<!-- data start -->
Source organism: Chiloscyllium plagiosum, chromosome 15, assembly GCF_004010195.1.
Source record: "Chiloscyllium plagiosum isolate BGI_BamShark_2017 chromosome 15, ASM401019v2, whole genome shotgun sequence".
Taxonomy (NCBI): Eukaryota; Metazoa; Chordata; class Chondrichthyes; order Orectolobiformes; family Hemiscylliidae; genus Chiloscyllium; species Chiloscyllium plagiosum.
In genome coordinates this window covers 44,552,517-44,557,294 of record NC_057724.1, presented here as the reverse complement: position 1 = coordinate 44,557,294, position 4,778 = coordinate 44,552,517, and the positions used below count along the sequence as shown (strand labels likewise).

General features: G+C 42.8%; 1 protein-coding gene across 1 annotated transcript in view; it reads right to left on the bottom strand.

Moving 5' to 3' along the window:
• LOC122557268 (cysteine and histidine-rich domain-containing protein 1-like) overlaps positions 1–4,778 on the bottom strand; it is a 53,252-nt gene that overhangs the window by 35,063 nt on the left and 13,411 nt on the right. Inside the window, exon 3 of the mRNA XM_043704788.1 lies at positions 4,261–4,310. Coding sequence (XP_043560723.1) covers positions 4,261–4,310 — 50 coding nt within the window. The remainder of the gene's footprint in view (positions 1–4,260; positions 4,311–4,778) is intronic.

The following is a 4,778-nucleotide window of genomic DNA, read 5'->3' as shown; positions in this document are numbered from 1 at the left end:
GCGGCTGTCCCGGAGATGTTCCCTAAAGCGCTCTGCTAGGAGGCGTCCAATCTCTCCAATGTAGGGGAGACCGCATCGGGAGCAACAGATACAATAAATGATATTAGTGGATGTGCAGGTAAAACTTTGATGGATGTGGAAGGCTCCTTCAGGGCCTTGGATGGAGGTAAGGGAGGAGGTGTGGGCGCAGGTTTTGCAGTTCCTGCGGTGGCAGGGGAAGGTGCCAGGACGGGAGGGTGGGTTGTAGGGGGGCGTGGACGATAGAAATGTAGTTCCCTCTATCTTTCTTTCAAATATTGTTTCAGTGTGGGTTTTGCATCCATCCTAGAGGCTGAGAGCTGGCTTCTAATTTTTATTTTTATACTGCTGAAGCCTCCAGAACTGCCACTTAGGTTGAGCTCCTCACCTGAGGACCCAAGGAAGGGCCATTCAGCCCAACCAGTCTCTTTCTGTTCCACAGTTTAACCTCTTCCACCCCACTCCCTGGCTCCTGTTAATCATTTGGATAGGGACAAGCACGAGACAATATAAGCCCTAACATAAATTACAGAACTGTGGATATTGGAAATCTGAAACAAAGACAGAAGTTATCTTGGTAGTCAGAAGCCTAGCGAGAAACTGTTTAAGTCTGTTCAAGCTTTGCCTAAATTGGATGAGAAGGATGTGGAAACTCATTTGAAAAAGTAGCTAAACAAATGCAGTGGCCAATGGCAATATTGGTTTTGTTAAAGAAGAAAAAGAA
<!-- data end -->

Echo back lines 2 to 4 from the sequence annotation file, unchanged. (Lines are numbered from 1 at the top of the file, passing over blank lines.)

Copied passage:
Source record: "Chiloscyllium plagiosum isolate BGI_BamShark_2017 chromosome 15, ASM401019v2, whole genome shotgun sequence".
Taxonomy (NCBI): Eukaryota; Metazoa; Chordata; class Chondrichthyes; order Orectolobiformes; family Hemiscylliidae; genus Chiloscyllium; species Chiloscyllium plagiosum.
In genome coordinates this window covers 44,552,517-44,557,294 of record NC_057724.1, presented here as the reverse complement: position 1 = coordinate 44,557,294, position 4,778 = coordinate 44,552,517, and the positions used below count along the sequence as shown (strand labels likewise).